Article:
Content is king again. Social media has taught us that you can build networks of people, but content is what engages them. Some of the best examples I've seen lately aren't of the bite-size variety, but much more robust. Suprisingly, some of the most engaging are new ways of looking at the written word. Here are two of them:
If you follow me on Twitter, you've heard me rave about Longreads. The premise of the site is simple, to aggregate the best long-form content on the web. Visitors to the site can sort content by the time it takes to read, from less than 15 minutes to more than an hour. New content is added daily from many of the best publishers of long-form content, like The New Yorker, The Atlantic, Business Week and many, many more.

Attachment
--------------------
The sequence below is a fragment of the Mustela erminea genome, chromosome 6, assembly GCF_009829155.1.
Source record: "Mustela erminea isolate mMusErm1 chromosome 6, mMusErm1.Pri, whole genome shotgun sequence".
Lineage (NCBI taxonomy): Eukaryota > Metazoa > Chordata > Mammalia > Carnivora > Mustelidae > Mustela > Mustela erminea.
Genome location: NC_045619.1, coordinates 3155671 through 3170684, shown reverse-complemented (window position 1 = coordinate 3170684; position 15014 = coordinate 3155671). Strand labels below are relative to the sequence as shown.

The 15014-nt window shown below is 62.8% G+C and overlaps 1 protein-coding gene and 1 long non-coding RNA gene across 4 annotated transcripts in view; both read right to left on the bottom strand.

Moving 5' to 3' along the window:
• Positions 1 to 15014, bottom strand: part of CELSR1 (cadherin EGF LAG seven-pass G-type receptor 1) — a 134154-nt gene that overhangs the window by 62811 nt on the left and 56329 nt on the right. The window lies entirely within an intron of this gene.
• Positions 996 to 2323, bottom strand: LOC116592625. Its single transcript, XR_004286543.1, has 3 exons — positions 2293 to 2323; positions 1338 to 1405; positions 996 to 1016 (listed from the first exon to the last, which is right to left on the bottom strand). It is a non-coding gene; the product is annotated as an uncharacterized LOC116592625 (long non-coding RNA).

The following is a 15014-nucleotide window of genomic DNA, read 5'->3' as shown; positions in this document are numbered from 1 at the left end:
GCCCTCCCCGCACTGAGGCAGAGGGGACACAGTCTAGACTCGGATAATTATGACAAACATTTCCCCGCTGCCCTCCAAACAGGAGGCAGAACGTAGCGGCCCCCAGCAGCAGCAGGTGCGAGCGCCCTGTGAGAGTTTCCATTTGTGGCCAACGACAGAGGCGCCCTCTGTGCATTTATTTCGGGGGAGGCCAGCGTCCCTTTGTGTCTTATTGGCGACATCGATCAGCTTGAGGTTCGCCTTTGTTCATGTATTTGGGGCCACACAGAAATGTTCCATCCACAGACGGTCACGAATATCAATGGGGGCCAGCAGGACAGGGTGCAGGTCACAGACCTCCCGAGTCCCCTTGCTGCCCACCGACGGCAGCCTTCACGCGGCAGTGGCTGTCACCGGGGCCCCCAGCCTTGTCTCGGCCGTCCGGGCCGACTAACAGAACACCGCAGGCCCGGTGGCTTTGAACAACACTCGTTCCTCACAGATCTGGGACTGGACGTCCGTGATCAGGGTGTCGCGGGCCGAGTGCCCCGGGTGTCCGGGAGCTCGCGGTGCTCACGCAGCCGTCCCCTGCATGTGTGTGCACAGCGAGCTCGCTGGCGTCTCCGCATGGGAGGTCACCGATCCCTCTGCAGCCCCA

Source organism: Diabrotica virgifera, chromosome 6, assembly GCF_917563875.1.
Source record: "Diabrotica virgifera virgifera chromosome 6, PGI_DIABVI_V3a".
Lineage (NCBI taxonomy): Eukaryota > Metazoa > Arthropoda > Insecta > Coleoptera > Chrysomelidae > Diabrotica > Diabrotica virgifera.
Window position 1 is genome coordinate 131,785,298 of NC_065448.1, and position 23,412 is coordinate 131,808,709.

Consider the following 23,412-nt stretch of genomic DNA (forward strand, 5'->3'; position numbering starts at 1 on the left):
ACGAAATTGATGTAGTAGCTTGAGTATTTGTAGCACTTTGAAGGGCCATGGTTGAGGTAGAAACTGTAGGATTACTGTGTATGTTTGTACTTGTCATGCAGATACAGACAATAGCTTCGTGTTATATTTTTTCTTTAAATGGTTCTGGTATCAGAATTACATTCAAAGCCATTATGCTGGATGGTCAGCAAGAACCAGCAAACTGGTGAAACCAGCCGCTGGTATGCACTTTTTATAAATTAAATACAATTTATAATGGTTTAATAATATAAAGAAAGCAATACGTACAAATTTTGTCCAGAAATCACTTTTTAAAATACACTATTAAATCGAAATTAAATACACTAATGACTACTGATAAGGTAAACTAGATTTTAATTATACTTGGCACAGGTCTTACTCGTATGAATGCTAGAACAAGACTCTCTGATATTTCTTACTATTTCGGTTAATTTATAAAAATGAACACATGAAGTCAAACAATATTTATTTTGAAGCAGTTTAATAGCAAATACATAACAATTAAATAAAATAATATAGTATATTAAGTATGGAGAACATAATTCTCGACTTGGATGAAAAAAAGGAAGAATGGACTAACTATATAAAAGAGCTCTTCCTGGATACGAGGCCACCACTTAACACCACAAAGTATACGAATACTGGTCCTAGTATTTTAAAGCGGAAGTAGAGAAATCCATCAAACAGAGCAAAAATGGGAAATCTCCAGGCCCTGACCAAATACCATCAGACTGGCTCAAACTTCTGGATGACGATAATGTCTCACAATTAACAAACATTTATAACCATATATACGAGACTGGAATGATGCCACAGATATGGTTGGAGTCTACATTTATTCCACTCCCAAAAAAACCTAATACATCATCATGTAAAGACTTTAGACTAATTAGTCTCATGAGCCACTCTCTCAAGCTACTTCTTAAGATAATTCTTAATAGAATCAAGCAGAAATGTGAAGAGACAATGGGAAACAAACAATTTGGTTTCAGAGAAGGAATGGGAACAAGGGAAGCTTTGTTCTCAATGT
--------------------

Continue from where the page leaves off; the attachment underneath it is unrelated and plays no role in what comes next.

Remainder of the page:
This most recent entry into the long-form content space provides an intriguing challenge to the traditional news publisher business model. It also has a simple premise, original long form content from notable authors. The first original to launch on Byliner is by Jon Krakauer, for the price of $2.99.
While newspapers are still focused on subscription models, Byliner provides an interesting micropayment model into the mix. The site has not fully launched yet, but those who question the business model should ask themselves: if you'll pay $0.99 for an iPhone app that makes fart noises, and $5.99 for a magazine, why wouldn't you pay $2.99 for a really in-depth, engaging piece on something you're actually interested in. Don't like the topic? You don't have to pay.
I think both of these sites are an indication of how important the production and curation of great content have become. As the web grows, so does the need for both.